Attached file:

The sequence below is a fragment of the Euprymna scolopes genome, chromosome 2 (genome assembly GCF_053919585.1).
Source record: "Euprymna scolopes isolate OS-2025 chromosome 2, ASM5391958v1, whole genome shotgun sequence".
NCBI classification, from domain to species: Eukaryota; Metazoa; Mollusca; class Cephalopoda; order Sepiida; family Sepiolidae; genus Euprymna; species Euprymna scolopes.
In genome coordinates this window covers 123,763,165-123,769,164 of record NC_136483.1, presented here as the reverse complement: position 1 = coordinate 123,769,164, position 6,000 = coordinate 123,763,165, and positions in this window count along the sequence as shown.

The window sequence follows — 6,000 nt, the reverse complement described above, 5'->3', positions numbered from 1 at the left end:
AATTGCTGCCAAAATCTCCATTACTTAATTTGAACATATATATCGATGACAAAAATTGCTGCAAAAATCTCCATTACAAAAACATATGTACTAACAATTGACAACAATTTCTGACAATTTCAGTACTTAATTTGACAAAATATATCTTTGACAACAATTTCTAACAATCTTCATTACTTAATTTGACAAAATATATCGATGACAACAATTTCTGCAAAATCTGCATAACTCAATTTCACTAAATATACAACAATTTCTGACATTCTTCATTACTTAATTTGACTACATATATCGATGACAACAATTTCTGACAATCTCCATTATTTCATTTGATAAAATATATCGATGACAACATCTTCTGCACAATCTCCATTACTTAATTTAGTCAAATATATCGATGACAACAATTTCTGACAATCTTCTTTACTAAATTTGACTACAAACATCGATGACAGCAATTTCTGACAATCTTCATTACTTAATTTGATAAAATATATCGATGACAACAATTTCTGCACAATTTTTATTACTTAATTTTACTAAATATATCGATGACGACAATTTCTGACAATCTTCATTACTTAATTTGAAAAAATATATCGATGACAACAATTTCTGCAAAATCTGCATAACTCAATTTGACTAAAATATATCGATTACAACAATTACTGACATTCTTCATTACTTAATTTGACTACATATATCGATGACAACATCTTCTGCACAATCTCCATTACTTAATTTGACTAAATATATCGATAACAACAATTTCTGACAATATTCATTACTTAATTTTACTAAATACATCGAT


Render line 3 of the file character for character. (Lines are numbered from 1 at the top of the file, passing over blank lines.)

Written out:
NCBI classification, from domain to species: Eukaryota; Metazoa; Mollusca; class Cephalopoda; order Sepiida; family Sepiolidae; genus Euprymna; species Euprymna scolopes.